One long night as she melted into the well-formed contours of the cushions in her big blue rocking chair, the floodgates opened.
This soul all broken and worn down had two choices: Keep on striving and trying or simply surrender.
Her war-torn spirit knew that anymore trying would just lead to more dying inside. With a small faith and big breath she said,“If I’m going to be awake all night, I might as well do something useful. I will pray.”
Her words marked a moment that would define her lifetime. Surrender is simple, but it is the struggle to let go that often holds us back. In her very human words she invited a very divine encounter: one that would change her forever. No longer would she seek sleep as the answer. Rest wasn’t what she really needed after all. She needed to be ‘rest’-ored.
What began as desperate cries for a baby to sleep turned desperate cries for others and for herself.
She cried out from the deep places, the ugly places, the hurt places and every place in-between. Night after night the prayers wafted up like incense, drenched heart-cries of a wife, mother, sister, daughter, friend, a woman who needed her Savior.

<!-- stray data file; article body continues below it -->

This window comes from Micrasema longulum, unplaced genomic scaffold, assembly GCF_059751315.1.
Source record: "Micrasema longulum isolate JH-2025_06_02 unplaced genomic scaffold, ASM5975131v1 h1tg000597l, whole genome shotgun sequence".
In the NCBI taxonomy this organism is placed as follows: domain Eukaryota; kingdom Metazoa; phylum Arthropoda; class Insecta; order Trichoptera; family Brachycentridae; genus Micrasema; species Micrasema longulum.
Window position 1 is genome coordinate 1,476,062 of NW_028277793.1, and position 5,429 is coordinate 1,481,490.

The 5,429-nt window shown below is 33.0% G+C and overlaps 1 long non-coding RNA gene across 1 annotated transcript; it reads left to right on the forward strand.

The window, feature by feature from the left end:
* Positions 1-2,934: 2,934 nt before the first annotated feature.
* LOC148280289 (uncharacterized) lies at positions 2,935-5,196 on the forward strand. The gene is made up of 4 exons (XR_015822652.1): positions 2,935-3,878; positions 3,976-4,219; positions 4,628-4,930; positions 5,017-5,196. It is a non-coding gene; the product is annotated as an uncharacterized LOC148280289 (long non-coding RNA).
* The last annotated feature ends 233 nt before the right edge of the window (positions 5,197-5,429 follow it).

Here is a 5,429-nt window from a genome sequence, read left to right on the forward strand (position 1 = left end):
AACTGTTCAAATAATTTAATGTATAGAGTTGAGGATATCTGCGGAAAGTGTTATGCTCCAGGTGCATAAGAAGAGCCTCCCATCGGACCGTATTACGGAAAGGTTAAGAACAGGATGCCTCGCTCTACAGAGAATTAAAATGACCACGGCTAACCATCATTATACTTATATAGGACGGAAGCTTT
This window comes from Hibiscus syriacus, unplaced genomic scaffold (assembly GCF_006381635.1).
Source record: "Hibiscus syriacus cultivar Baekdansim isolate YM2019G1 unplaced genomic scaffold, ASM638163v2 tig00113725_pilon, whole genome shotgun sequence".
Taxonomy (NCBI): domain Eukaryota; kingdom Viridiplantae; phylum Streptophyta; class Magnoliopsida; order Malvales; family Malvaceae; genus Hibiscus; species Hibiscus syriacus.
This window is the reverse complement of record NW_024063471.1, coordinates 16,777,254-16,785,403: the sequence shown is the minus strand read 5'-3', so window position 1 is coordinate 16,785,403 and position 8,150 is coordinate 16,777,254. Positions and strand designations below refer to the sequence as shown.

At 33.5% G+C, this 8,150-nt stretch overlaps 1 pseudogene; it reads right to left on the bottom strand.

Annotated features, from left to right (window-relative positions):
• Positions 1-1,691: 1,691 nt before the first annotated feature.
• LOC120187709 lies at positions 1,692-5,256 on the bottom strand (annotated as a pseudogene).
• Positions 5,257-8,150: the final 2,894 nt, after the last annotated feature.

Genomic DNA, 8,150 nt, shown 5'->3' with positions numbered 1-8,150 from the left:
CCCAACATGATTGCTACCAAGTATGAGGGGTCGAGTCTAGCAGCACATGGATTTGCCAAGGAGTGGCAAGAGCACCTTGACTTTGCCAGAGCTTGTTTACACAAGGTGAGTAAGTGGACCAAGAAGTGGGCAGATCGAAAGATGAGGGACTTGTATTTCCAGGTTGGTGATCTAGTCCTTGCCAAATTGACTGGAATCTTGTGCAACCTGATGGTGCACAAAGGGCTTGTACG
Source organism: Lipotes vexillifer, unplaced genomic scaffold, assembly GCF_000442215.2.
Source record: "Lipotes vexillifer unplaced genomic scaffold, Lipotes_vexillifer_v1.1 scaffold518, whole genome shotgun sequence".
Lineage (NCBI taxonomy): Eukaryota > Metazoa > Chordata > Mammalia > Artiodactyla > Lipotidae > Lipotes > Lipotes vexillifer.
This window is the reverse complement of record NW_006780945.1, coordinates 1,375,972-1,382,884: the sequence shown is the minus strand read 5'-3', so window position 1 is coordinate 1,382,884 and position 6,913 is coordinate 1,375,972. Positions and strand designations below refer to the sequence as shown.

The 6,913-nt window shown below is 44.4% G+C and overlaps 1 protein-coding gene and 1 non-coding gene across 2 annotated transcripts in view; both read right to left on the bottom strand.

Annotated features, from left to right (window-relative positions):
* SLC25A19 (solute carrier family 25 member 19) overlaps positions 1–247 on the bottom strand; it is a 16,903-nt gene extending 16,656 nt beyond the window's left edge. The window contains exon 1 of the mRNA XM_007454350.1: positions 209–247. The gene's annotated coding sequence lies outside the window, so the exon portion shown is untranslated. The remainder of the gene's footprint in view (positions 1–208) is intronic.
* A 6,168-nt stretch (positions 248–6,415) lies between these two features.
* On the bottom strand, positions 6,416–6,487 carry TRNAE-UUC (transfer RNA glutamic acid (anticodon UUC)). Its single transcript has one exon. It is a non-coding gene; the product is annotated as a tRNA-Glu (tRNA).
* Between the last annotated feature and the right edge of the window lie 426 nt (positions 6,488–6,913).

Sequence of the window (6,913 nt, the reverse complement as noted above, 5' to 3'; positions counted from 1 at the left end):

The days were still busy and her hands were always full with a baby and a toddler and a house and a husband and all the fixings that go right along with it all. Yet, in the midst of unchanging circumstances her heart was changing day by day.
It would take some time to put words to the miraculous that had unfolded. In fact, it would be many miracles down the line: a promise, a race, another baby, and many more surrenders, but one day she would stumble upon these words:
“I am the vine, you are the branches. He who abides in Me, and I in him, bears much fruit; for without Me you can do nothing.” John 15:5
This fancy word, “abide,” was a picture of surrender and trust: letting go of the trying, the control, the striving and instead, resting in the power of the Holy Spirit. In between laundry and dishes, ABC’s and 123’s she saw His miraculous meet her mundane and she began to thrive.
To read more stories of how “abiding” has changed one woman’s life visit Allison Schrader and The Abiding Place at www.allisonschrader.com.